The Toxic Effects of Noise and What We’re Not Doing About It

The Toxic Effects of Noise and What We’re Not Doing About It

Our daily soundscape is a cacophony of earsplitting jets, motorcycles, and construction sites. Engineers know how to eliminate and control noise, but other countries are ahead of the U.S. when it comes to keeping the quiet - with related health benefits.

Adobe Stock

Erica Walker had a studio in her Brookline, Mass. apartment where she worked as a bookbinder and furniture maker. That was until a family with two rowdy children moved in above her.

The kids ran amuck, disrupting her sleep and work. Ear plugs weren’t enough to blot out the commotion. Aside from anger and a sense of lost control, the noise increased her heart rate and made her stomach feel like it was dropping, she says.

That’s when Walker realized that noise is a public health problem, not merely an annoyance. She set up her own “mini study” on how the clamor was affecting her. She monitored sound levels in her apartment and sent saliva samples to a lab to measure her stress levels.

Keep Reading Keep Reading
Eve Glicksman
Eve Glicksman is a freelance writer and editor in the Washington, DC, area following a long career in Philadelphia. She writes for the health and science section of The Washington Post along with a mix of stories for other media and associations on trends, culture, psychology, lifestyle, business and travel. Previously, she served as a managing editor for UnitedHealth Group and the Association for American Medical Colleges. To see more of her work, visit eveglicksman.com. 
Get our top stories twice a month
Follow us on
The Friday Five: Soon Band-Aids Could Be AIs

In this week's Friday Five, research on a "smart" bandage for wounds, a breakthrough in fighting inflammation, the pros and cons of a new drug for Alzheimer's, benefits of the Mediterranean diet with a twist, and we've learned to recycle a plastic that was un-recyclable.

Adobe Stock

The Friday Five covers five stories in research that you may have missed this week. There are plenty of controversies and troubling ethical issues in science – and we get into many of them in our online magazine – but this news roundup focuses on scientific creativity and progress to give you a therapeutic dose of inspiration headed into the weekend.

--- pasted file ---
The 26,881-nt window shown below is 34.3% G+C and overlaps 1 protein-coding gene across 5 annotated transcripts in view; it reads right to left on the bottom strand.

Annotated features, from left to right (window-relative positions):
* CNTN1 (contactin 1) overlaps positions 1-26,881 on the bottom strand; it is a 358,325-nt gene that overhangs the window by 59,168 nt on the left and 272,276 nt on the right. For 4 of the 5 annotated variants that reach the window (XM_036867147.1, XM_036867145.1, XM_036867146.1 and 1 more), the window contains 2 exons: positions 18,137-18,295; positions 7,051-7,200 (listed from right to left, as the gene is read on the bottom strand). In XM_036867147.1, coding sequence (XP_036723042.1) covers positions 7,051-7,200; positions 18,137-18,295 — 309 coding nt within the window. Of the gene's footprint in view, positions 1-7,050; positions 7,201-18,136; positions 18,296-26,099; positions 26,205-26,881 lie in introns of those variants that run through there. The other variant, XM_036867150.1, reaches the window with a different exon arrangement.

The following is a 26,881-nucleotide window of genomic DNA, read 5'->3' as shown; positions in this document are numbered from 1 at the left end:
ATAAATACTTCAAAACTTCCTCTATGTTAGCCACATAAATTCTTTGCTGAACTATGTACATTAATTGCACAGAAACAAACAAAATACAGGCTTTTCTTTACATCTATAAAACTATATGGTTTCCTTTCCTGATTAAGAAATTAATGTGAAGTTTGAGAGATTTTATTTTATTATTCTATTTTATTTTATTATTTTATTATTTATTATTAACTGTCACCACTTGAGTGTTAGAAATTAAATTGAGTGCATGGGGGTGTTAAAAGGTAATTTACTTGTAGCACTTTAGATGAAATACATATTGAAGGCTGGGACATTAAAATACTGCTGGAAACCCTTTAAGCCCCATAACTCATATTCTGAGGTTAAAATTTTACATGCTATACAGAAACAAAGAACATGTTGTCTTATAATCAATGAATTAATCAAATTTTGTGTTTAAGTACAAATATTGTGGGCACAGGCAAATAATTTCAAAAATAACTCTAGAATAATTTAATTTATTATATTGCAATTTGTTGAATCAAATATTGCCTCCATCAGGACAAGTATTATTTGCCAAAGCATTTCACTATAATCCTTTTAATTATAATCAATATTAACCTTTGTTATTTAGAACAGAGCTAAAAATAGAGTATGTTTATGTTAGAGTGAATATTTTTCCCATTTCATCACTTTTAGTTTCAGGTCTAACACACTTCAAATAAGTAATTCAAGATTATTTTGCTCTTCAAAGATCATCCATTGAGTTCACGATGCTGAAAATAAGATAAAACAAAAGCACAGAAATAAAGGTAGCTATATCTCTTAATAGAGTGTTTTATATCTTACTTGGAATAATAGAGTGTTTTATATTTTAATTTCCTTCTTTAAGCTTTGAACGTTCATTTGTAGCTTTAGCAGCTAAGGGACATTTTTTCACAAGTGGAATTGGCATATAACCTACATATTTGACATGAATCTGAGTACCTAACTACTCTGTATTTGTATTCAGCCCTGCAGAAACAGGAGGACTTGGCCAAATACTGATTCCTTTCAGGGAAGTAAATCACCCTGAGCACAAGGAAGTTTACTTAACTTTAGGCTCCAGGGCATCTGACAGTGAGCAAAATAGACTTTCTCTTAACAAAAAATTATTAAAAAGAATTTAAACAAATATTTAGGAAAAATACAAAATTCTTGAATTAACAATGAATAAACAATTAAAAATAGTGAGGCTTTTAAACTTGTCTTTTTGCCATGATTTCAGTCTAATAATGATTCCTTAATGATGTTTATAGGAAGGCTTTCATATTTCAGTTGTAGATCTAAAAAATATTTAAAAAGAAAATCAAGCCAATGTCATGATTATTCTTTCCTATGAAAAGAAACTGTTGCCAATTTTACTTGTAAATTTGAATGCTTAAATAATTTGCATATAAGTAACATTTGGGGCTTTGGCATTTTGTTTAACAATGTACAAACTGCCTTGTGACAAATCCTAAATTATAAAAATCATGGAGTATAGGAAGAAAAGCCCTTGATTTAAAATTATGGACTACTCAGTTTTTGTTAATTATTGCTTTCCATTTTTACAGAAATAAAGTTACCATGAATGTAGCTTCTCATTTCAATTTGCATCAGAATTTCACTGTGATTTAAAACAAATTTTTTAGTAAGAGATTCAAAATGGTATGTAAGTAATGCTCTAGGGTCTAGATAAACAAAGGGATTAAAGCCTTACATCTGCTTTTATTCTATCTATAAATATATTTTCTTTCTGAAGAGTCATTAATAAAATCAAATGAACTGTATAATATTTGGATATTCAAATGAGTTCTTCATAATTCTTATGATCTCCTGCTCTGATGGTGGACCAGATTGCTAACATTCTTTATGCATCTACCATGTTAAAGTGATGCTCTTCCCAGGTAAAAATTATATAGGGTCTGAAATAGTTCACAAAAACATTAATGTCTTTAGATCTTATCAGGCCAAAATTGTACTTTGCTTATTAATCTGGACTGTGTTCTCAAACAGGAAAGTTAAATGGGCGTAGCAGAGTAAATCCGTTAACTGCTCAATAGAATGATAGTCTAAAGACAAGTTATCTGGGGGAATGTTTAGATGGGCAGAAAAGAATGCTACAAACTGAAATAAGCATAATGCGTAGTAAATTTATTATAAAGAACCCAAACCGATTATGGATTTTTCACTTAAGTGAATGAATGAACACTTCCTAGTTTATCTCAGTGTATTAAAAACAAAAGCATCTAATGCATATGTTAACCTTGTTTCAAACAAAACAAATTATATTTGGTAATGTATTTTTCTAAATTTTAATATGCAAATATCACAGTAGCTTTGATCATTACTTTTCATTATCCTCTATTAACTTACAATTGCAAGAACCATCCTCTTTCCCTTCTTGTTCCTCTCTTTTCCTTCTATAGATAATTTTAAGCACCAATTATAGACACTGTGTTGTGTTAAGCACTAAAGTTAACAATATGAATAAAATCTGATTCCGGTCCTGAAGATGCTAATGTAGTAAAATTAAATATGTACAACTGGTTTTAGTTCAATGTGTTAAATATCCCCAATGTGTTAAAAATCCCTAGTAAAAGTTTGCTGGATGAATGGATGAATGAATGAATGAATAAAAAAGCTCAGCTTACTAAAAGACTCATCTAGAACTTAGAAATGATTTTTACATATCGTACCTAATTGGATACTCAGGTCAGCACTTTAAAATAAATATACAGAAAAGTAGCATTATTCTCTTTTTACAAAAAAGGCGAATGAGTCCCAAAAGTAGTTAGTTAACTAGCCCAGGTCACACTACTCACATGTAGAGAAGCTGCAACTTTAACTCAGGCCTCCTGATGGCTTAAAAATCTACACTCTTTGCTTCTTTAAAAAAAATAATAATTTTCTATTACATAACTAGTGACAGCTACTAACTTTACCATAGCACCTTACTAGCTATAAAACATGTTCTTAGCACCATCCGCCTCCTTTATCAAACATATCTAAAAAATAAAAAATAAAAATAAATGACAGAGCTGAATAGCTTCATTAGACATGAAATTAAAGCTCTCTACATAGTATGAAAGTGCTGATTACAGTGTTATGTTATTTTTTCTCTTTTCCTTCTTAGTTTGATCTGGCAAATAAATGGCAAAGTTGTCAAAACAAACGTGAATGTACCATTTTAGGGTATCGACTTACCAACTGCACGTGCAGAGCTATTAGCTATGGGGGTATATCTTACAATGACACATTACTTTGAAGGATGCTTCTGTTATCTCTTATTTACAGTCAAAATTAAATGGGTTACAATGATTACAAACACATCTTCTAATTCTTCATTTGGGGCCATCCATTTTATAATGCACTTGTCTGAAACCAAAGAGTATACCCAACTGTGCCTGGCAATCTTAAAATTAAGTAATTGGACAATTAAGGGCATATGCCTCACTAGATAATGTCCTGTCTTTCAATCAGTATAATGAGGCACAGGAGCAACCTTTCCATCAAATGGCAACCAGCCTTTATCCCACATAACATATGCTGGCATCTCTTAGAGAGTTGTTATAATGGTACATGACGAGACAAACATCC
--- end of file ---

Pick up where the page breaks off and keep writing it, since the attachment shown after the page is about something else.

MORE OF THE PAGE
Keep Reading Keep Reading
Matt Fuchs

Matt Fuchs is the editor-in-chief of Leaps.org. He is also a contributing reporter to the Washington Post and has written for the New York Times, Time Magazine, WIRED and the Washington Post Magazine, among other outlets. Follow him on Twitter @fuchswriter.

Sexually Transmitted Infections are on the rise. This drug could stop them.

Cases of gonorrhea, chlamydia and syphilis soared last year, but researchers are finding that a drug known as doxy seems to reduce the number of infections.

Adobe Stock

Sexually transmitted infections (STIs) are surging across the U.S. to 2.5 million cases in 2021 according to preliminary data from the CDC. A new prevention and treatment strategy now in clinical trials may provide a way to get a handle on them.

It's easy to overlook the soaring rates of gonorrhea, chlamydia, and syphilis because most of those infections have few or no symptoms and can be identified only through testing. But left untreated, they can lead to serious damage to nerves and tissue, resulting in infertility, blindness, and dementia. Infants developing in utero are particularly vulnerable.

Keep Reading Keep Reading
Bob Roehr
Bob Roehr is a biomedical journalist based in Washington, DC. Over the last twenty-five years he has written extensively for The BMJ, Scientific American, PNAS, Proto, and myriad other publications. He is primarily interested in HIV, infectious disease, immunology, and how growing knowledge of the microbiome is changing our understanding of health and disease. He is working on a book about the ways the body can at least partially control HIV and how that has influenced (or not) the search for a treatment and cure.